Relations with France have never been warmer, President Barack Obama said Tuesday, prompting an immediate question as to whether Washington’s oldest ally was now more favoured than Britain.
With President François Hollande looking on at a joint press conference, Mr. Obama grinned and then evasively pointed to the risks of picking a a favourite.
“I have two daughters, and they are both gorgeous and wonderful, and I would never choose between them,” said Mr. Obama. “That’s how I feel about my outstanding European partners: all of them are wonderful in their own way.”
France is “not only our oldest ally but one of our closest,” said Mr. Obama, adding the Franco-American relationship was “much deeper than it was five years ago, ten years ago, 20 years ago.”
Mr. Hollande, in the U.S. for a three-day state visit – the first accorded a French president in nearly two decades – wasn’t about to be drawn into the “most-favoured“ political parlour game.
“I have four children, so that makes it even more difficult for me,” he said, adding that France wasn’t seeking to cozy up to the United States. “We’re not trying to be anyone’s favourite,” he said.
Mr. Hollande – travelling solo after his romantic entanglements became embarrassingly public last month and his affair with an actress prompted Valerie Trierweiler, France’s former first lady to move out – will be feted at a glittering state dinner Tuesday evening.
Both leaders have been at pains to smooth over recent differences – especially over U.S. spy agencies monitoring conversations overseas, including the calls of some allied leaders – and focus instead on historic ties and the current closeness.
“Mutual trust has been restored,” Mr. Hollande said, referring to the revelations of U.S. spying. Asked if that meant France was now among the inner circle of “no-spy” countries, Mr. Obama said there was no country in the world with which the United States had “a no-spy agreement,” but that new, tougher policies would respect privacy rights not just of U.S. citizens at but foreigners overseas as well.
Mostly the state visit has, so far, been a series of Franco-American mutual admiration events.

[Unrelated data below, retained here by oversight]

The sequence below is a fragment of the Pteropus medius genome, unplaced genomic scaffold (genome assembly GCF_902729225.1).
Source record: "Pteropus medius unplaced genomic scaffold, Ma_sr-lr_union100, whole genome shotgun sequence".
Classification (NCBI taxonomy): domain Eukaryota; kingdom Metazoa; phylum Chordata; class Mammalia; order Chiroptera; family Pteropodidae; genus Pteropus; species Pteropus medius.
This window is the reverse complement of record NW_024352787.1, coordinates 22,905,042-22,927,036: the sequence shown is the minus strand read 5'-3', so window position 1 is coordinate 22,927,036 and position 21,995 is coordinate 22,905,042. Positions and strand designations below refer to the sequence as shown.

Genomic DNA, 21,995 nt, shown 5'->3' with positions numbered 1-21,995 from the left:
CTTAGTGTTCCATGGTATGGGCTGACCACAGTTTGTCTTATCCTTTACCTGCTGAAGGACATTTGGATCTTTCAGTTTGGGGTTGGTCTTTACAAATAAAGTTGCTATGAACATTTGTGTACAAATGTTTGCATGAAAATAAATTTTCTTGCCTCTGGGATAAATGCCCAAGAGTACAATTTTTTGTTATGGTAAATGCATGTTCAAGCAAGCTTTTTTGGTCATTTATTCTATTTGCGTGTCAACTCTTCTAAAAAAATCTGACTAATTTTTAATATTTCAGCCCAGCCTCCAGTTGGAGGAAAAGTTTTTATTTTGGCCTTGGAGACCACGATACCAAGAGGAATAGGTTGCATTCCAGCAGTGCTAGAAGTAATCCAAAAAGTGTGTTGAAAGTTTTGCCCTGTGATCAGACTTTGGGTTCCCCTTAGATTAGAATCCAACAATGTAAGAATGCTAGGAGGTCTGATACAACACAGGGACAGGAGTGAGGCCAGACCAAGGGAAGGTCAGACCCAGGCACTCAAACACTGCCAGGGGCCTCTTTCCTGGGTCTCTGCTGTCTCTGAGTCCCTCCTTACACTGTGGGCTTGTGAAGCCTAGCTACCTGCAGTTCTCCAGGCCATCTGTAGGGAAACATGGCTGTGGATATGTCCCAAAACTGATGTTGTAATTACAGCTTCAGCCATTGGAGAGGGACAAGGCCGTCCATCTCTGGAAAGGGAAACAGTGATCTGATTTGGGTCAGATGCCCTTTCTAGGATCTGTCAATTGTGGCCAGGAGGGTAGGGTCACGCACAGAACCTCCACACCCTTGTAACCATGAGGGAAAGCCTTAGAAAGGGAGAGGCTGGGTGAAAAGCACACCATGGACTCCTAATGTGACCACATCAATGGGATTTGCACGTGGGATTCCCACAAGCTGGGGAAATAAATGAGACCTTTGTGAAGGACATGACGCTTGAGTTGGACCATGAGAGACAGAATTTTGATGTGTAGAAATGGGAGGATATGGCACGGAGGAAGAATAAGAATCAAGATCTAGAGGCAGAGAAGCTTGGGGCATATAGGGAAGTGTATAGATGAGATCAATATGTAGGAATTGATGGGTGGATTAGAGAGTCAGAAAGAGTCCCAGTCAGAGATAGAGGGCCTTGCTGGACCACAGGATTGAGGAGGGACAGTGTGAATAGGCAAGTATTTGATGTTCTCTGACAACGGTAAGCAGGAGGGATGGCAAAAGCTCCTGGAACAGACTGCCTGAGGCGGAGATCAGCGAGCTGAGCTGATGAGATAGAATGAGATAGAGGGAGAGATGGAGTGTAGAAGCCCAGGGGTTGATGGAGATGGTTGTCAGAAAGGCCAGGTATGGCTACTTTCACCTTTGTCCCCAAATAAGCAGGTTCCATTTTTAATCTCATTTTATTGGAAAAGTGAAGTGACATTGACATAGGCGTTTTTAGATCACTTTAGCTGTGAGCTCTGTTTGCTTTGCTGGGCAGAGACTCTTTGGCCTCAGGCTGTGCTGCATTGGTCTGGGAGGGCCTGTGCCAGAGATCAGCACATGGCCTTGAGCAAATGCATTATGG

“We were allies in the time of Jefferson and Lafayette,” Mr. Hollande said Monday when Mr. Obama took him to Monticello, the Virginia estate of the third U.S. president, who was the new republic’s envoy to Paris for five years. “We are still allies today. We were friends at the time of Jefferson and Lafayette and will remain friends forever.”
Forgotten, almost, was the frosty era barely a decade ago when France refused to follow the U.S. in invading Iraq and toppling Saddam Hussein, and furious Americans launched an ad hoc campaign to rename the fast-food staple, “Freedom Fries.”
On Tuesday, as their joint news conference, the two leaders extolled each other as courageous partners in forging global security.
Pressed as to whether they could do more to end the horrific civil war in Syria, Mr. Obama said modest progress had been made in securing the the regime of Bashar al-Assad’s regime’s chemical weapons but admitted much remained to be done.
“We still have a horrendous situation on the ground in Syria,” he said. “With every passing day, more people are suffering.” But the President said the currently stalled talks in Geneva still offered the possibility of progress. Syria is “one of our highest national security priorities.”
Both leaders took a shot at Russia’s President Vladimir Putin for blocking further United Nations Security Council resolutions that would demand the Assad government allow humanitarian assistance unimpeded access to civilians trapped in besieged Syrian cities.
“Russia is a hold-out,” Mr. Obama said, referring to its threatened veto at the Security Council. “The Russians cannot say they are concerned about the well-being of the Syrian people when there are starving civilians. It is not just the Syrians responsible, the Russians as well if they are blocking this kind of resolution.”
Last fall, when Mr. Obama threatened air strikes against Syria, President Hollande was the only Western leader to offer to joint military action. That call to arms – coupled with Moscow’s belated brokering – led to a deal in which Mr. al-Assad agreed to send more than 700 of tonnes of poison gas abroad for destruction. But Damascus has shipped only a few truckloads and may be stalling.
“It’s only partial destruction and it certainly doesn’t go far enough,” Mr. Hollande said, adding that new pressure may need to be applied.
Mr. Obama warned: “The state of Syria itself is crumbling, that’s bad for Syria, it’s bad for the region and it’s bad for global security.”